Squalid Cash Interpretations
The Great Gatsby has always been a standout as far as love stories go. Jay Gatsby is such a mysterious and sexy character, and as a reader one can feel Daisy’s yearning to be closer to him, yet he always manages to pull away. Creating sexual chemistry on the page is organic, and I think F. Scott Fitzgerald had it down.Reading this, I couldn't help remembering the first time I taught Gatsby. I was assigned a room full of bored undergrads who were fulfilling a literature requirement during summer semester. Half of them had failed Intro to literature in the spring, and the other half were international students, most of them engineering majors from the state university up the road. One of my Saudi students said that he and his roommate had discussed the novel and were appalled by the lack of morality exhibited by the major characters, including Nick, the narrator.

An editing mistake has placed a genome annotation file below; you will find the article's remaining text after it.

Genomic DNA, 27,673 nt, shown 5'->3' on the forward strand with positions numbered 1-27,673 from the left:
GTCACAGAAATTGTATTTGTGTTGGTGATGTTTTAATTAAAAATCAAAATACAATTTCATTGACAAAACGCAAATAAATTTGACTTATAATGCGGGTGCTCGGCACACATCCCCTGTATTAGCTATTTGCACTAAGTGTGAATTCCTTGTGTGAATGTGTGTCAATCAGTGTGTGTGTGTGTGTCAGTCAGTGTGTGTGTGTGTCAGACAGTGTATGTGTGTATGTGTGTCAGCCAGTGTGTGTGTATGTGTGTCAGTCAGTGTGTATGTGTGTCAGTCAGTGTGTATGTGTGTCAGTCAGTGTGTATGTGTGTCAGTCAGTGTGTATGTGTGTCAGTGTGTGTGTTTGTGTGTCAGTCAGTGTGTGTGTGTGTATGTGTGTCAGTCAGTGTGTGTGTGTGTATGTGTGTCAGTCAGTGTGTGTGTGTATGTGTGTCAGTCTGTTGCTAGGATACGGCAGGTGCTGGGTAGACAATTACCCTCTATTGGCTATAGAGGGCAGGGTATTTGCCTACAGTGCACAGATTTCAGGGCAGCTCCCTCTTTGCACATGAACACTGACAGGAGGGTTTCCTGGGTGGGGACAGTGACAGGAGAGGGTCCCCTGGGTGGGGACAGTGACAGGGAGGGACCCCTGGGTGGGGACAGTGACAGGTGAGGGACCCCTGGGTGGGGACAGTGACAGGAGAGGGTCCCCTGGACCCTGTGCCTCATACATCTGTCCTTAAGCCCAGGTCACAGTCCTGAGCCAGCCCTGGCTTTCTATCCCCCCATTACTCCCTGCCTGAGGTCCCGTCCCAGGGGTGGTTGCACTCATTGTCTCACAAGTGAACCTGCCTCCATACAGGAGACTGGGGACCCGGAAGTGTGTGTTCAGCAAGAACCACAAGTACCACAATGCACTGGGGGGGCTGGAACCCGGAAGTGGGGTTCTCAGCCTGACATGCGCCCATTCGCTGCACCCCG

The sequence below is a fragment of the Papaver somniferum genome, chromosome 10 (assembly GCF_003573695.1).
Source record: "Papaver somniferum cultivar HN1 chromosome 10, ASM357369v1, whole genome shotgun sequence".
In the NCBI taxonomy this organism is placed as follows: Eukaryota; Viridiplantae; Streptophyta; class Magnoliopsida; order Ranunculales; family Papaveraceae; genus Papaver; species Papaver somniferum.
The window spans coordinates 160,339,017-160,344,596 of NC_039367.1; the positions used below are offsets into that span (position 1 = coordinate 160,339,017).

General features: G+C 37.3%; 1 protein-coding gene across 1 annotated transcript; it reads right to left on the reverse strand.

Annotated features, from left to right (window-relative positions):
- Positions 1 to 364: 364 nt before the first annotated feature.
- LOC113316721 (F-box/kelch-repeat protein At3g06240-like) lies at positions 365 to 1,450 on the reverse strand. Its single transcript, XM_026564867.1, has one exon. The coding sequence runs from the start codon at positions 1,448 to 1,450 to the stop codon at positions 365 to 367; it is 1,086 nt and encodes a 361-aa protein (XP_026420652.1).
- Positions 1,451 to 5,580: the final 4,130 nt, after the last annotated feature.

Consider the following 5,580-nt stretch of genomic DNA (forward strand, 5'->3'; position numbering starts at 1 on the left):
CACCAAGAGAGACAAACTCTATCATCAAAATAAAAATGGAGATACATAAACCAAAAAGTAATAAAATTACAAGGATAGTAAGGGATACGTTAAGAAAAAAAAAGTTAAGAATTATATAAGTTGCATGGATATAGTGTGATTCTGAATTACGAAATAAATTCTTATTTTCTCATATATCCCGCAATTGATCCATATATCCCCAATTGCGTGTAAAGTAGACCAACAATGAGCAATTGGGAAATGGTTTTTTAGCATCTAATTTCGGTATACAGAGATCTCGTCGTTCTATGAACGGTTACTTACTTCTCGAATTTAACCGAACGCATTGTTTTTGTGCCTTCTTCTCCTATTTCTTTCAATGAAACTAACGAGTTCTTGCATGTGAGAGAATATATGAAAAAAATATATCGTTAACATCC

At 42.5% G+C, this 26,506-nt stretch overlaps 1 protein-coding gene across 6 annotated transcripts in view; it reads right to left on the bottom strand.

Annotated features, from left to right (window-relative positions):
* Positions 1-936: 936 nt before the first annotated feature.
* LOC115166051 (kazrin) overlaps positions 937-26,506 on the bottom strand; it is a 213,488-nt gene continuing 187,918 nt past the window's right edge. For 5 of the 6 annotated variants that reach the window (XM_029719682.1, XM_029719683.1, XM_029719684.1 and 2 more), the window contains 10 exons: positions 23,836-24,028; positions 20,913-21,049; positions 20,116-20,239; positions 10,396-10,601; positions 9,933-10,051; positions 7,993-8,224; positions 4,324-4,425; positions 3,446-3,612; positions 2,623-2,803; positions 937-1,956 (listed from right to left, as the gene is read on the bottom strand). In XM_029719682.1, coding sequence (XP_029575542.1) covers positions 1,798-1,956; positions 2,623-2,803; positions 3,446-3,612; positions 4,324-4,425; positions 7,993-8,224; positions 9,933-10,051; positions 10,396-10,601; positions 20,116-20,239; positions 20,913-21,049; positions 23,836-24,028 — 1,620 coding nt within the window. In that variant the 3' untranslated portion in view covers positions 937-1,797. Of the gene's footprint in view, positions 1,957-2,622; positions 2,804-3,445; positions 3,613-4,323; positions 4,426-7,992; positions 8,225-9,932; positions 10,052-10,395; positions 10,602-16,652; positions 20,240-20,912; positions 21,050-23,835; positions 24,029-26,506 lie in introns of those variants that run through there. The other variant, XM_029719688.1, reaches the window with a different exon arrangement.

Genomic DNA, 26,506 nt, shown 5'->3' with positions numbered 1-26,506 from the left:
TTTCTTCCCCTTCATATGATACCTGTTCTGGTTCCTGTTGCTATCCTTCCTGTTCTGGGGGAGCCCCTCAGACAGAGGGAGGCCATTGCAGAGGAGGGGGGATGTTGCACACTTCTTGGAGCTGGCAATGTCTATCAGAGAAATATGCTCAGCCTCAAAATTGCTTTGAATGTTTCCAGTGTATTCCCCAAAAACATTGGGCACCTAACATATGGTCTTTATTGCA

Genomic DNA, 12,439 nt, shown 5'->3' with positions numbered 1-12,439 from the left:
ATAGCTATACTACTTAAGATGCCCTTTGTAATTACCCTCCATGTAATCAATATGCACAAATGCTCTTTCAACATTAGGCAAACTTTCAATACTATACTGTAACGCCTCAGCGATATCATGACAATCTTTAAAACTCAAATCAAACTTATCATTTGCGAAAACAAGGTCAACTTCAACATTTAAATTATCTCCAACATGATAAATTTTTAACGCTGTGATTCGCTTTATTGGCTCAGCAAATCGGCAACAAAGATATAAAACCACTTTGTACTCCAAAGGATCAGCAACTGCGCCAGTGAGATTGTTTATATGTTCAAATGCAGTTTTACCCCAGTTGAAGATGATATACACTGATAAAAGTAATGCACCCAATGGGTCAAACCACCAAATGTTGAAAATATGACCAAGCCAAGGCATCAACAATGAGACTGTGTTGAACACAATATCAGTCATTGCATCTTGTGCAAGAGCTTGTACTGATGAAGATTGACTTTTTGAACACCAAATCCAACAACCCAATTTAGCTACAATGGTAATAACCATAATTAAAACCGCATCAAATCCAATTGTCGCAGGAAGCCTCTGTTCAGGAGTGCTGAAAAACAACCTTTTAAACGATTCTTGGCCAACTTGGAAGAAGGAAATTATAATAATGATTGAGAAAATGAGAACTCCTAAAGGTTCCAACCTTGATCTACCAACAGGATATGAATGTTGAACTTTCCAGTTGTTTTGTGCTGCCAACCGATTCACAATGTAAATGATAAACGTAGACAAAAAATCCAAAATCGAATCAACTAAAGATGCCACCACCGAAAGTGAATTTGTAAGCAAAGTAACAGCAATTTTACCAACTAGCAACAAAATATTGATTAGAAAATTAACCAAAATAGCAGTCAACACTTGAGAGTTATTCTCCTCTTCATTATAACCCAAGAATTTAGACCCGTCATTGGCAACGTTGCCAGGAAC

"This book does not speak well of America," he said shaking his head.
My American students were surprised by this. "I didn't see that at all," one young woman responded. She was adamant that the novel was a love story. "Think of all Gatsby did for Daisy," she argued. "He loved her. He did it all for her."
Somehow I could never get either side in this debate to see that the novel was both a love story and an indictment of what William James called our "exclusive worship of the bitch-goddess SUCCESS." Jay Gatsby wasn't a noble hero with a fatal flaw. He was a nobody whose flaw was to be deluded about nobility.
I suppose in their own way Collins' novels do oddly echo The Great Gatsby. They afford readers with an exculpatory "tsk-tsk" at the same time they license their fantasies of success. I doubt, too, that the new Gatsby movie--with Leonardo DiCaprio in the title role--will do much to capture the novel's schizophrenic attitude toward success. None of the other film versions has ever pulled it off.
In Hollywood, only love stories get the green light.